In “Intellectual Baggage – Pilgrim Ideas – Ours and Theirs,” Dr. Bangs discussed the books, ideas, and institutions the Pilgrims brought to America. He spoke to over 140 Pilgrim Hall, GSMD, Plymouth, Plimoth Plantation and Native leaders and history lovers.
The audience for Dr. Jeremy Bangs’s speech, over 140, filled every seat in Pilgrim Hall.
“I’ve never seen so many people in Pilgrim Hall before,” said David A. Furlow, attorney, writer and historian, who along with his wife, GSMD Member-at-Large Lisa Pennington, sponsored the lecture. “Dr. Jeremy Bangs returned in triumph to Pilgrim Hall and Plymouth to present a compelling vision of the Pilgrims’ ‘Intellectual Baggage,’” said Furlow.
Donna Hall, Executive Director of Pilgrim Hall Museum, and Dr. Jeremy Bangs.
It was an excellent presentation on a new facet of the Pilgrim story. Through Lisa and David's generous efforts and Dr. Bangs’s own generosity, funds raised will be applied to the restoration of the iconic Edward Percy Moran painting, Signing of the Mayflower Compact. The painting had been on display at the museum since 1919, but was removed from the exhibit hall last year after staff found some problems with the frame.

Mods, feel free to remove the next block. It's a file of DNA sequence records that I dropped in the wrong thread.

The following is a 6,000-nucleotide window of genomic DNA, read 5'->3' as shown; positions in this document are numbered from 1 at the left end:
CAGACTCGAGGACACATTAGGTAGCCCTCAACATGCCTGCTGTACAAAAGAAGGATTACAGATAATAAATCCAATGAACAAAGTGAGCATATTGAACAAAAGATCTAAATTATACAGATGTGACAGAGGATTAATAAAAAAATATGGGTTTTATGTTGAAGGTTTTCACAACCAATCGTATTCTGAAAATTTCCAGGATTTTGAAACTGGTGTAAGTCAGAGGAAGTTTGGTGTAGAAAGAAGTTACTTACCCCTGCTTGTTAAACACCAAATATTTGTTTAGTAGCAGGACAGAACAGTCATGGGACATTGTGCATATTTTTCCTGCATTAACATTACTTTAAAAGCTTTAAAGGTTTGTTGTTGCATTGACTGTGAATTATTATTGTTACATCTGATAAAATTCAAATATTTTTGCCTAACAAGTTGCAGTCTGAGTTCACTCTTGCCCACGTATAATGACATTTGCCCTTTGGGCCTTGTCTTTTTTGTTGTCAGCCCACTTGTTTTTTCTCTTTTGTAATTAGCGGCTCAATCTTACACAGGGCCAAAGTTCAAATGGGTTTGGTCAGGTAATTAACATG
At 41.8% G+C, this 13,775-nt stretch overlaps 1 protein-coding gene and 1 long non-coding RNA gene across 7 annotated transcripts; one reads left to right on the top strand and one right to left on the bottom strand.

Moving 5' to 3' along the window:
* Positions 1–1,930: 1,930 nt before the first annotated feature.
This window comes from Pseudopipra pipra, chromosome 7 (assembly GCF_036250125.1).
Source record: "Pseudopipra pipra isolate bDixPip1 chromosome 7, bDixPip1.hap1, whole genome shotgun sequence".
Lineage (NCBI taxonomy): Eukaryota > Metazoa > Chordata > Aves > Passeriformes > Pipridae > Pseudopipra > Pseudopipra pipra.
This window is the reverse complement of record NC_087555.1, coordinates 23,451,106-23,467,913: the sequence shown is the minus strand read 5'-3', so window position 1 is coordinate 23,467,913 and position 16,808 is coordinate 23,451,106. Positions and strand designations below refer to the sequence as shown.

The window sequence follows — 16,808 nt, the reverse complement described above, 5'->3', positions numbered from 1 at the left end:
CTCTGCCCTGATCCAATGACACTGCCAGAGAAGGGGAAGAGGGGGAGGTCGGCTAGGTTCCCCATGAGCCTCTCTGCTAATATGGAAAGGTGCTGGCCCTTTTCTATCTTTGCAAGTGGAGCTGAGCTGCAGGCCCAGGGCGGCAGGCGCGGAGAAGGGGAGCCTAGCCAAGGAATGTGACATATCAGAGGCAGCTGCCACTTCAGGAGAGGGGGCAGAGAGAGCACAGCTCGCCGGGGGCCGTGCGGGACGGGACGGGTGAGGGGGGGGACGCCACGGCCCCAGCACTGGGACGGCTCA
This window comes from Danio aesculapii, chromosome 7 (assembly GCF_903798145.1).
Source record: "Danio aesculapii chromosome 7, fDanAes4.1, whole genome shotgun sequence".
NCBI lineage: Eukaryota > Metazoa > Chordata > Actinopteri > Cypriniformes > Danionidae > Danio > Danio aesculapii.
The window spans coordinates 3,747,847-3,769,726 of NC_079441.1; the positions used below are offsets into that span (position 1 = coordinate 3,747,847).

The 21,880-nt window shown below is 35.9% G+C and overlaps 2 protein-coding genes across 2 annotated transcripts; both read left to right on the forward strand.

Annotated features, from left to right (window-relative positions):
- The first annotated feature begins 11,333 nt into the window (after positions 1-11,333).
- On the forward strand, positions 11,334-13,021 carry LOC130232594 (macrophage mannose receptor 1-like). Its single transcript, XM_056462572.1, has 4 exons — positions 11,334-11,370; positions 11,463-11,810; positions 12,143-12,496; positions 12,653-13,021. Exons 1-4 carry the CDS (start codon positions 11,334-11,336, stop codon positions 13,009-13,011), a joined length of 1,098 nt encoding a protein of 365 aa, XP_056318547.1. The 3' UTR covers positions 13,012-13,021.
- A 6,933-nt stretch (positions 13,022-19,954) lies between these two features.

Dr. Jeremy Bangs and David A. Furlow.
Wômpimeequin Wampatuck of the Cothutikut Mattakeeset Massachuset Tribe, with other relatives and representatives, presented Dr. Bangs with a beautiful wampum necklace and a traditional blanket in thanks and recognition for his remarkable work and publication of Indian Deeds. He also wears the small decoration from when he was made a Ridder (Knight) of the Order of Oranje-Nassau by King Willem Alexander of the Netherlands in recognition of his lifelong contributions to scholarly studies.
“No one has written more about the Pilgrims than Jeremy Bangs,” said Furlow. “He explored their books and beliefs in a brilliant speech.”
Historians Peggy Baker and Jim Baker, and Dr. Jeremy Bangs, engage in lively conversations about Pilgrim ideas.